You can visit online at target.com or at your local Target store. Crossroads UMC is registered under the name “Ken Hagler.” This is an easy and convenient way to help us with some of our start-up needs.

SAM’S CLUB Gift Card

Many additional items and needs related to hospitality and Children’s and Youth ministries can be found here.


There are additional needs a new church has when they are portable and starting out. In addition to the list above, Crossroads UMC will face unique needs regarding sound, projection and transportation of equipment. Here are some of those needs and costs Crossroads has in preparing to start:

• 3 Pack & Play Cribs, $90 each
• 2 Rocking Chairs, $70 each
• 2 Wood Candle Holders, $13 each
• Soundboard, $1,600
• 4 Banquet Tables, $45 each
• 1 Coffee Urn, $60
• 1 Diaper Genie Pail, $20
• 1 Changing Table, $80
• DVD/VCR Player, $80
• Wireless Microphone, $500
• 3 Sound Monitors, $500 each
• 30 Children’s Chairs, $30 each
• 1 Projection Screen, $670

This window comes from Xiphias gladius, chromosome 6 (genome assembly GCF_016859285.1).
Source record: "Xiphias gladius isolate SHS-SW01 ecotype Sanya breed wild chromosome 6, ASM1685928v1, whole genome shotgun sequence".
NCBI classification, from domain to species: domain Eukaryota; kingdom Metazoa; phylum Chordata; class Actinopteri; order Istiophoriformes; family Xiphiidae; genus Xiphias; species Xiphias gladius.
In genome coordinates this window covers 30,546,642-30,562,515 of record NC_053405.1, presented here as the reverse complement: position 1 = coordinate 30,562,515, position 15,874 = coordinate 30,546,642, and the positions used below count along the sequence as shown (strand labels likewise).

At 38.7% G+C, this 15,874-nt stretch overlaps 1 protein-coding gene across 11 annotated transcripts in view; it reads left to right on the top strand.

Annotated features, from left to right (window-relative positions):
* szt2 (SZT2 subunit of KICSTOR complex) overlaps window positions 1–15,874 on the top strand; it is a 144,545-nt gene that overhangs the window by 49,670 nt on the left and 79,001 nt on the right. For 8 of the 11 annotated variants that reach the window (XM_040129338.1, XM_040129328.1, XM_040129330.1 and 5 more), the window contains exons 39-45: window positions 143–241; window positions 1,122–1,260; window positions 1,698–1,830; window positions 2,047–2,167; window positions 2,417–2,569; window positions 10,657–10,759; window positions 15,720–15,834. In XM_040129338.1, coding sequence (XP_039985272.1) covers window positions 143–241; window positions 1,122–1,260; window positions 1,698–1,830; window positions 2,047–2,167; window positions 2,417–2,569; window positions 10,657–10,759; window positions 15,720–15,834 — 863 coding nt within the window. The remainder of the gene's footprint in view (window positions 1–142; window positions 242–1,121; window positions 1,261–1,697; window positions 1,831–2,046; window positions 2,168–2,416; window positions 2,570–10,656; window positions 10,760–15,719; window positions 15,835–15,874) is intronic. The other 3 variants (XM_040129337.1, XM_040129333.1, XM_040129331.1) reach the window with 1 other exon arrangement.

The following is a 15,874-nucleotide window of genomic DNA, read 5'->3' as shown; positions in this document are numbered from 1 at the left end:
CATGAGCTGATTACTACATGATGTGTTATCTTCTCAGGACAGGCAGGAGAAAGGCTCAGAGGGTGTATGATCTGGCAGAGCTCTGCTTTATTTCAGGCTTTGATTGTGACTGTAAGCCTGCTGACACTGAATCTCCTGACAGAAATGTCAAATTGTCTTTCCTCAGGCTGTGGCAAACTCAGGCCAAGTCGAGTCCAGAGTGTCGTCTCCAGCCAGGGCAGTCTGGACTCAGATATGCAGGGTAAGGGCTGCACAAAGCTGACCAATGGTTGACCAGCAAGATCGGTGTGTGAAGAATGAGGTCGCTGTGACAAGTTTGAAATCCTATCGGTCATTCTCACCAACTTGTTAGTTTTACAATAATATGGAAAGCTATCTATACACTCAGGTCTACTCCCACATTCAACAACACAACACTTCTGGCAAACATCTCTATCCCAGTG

• Coffee (regular/decaf) and Tea
• $20 each for background checks
• 2 First Aid Kits, $15 each
• 6 Baskets for Communion, $8 each
• Video Projector, $3,000
• Advertising expenses
• 1 Hot Air Popcorn Popper, $40
• 4 Microphones, $100 each
• Diapers
• Hand Sanitizer
• Case of Bibles, $60
• Copy paper
• Baby wipes

We are so thankful for the support we have received from Acworth UMC and from friends at Gainesville FUMC (GA), Jarvis Memorial UMC (NC), and Starkville FUMC (MS). Beyond the areas of Mission and Evangelism, there may be Sunday School classes, Bible Studies or groups in your church who might also want to be involved.

You are invited to come to the BABY SHOWER @ Due West UMC on March 2nd. Please RSVP by February 25th so we might be prepared for you. You may contact either Ken Hagler or Deb Ingham at 770.427.3835 or by e-mail at khagler@duewest.org. We invite you to learn more about Crossroads UMC at www.crossroadsum.org.

New Genes For A New Year?